Dublin Heuston Station
Dublin Heuston, commonly called Heuston Station, is one of Ireland’s main railways stations serving the south, southwest and west. It is operated by the national railway operator, Iarnród Éireann (Irish rail). Dublin Heuston station opened on 4 August 1846 as the terminus and headquarters of the Great Southern and Western Railway. It was originally called Kingsbridge Station after the nearby Kings Bridge over the River Liffey, but as with most national landmarks in Ireland, was renamed in 1966 to commemorate a leader of the 1916 Easter Rising named Sean Heuston who had worked in the Station offices.
Trains to the south and west operate from here. It is the principal and busiest terminus for Intercity rail services with an annual passenger throughput in excess of four million. There a number of shops and eateries in Heuston Station and it is also directly connected to Connolly Station through the Luas line.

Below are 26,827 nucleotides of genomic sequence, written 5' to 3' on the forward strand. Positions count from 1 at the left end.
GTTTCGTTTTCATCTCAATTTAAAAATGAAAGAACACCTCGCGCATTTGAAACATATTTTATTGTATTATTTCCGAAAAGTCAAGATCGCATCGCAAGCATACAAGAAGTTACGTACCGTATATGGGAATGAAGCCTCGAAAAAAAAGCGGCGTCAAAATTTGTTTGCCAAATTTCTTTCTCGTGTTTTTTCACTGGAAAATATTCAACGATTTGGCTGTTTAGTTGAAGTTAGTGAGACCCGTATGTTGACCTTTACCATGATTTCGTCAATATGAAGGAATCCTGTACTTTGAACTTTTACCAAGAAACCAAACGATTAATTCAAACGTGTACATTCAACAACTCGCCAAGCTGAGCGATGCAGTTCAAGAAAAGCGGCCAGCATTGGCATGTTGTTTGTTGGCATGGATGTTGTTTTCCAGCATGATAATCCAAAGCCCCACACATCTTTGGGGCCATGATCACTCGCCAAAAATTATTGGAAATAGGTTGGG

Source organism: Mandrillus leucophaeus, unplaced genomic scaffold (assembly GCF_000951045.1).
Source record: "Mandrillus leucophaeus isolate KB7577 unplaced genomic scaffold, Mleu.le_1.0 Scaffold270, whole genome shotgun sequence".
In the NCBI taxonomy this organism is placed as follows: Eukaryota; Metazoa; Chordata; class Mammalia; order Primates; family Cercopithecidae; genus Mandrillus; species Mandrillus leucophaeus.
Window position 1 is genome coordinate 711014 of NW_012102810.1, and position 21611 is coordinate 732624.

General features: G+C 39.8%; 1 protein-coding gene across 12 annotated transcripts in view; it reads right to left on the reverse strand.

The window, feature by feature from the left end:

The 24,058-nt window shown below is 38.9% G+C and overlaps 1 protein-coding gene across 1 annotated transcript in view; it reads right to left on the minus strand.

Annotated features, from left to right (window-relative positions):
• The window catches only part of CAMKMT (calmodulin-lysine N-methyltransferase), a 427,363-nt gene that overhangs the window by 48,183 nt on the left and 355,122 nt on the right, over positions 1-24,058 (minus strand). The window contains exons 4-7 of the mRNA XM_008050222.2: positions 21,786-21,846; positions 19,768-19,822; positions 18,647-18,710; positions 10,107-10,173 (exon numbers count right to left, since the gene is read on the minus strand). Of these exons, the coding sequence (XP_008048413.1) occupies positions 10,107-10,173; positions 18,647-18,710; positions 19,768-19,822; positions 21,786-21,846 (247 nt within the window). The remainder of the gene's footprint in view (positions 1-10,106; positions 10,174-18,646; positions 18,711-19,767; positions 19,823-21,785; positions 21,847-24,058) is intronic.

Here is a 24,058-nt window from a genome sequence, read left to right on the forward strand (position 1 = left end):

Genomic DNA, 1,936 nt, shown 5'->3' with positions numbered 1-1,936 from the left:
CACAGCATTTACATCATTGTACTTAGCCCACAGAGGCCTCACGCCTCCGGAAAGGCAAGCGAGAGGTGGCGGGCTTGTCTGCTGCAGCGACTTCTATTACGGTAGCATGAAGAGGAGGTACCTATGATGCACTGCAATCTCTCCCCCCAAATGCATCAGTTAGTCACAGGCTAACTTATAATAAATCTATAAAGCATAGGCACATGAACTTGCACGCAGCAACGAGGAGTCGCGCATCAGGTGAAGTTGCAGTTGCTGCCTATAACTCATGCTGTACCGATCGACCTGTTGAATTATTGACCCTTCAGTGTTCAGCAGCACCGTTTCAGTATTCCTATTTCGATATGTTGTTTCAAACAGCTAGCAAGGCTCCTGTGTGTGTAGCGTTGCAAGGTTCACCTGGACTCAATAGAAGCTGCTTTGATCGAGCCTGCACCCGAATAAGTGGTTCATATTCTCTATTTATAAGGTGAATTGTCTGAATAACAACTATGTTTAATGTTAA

Address: Heuston Station, St Johns Road West, Dublin 8
Tel: + 353 (0) 1 7032132
Hop off the CityScape Tour at: Stop 28 Military Road
Heuston railway station
Heuston Station is Dublin’s largest railway station and links Dublin with the south, southwest and west of Ireland. The station is named in honour of an executed leader of the 1916 Easter Rising. It is operated by Iarnród Éireann, the national railway operator. It also houses the head office of its parent company – Córas Iompair E.I.ireann (CIÉ) The station was also known as Kingsbridge Station.
Heuston Luas stop
The Heuston Luas stop is an interchange with Dublin’s Luas light rail tram system. The station opened in 2004 and features three platforms. Trams cross the River Liffey to the north of the stop on the Sea pronounced the Seán Bridge, which was refurbished as part of the Luas construction. The platform nearest St. John’s Road West is for southbound trams travelling towards Tallaght and Saggart. The eastern side of the island platform is a terminus platform, used only in certain peak times, when extra services are run in the city centre section.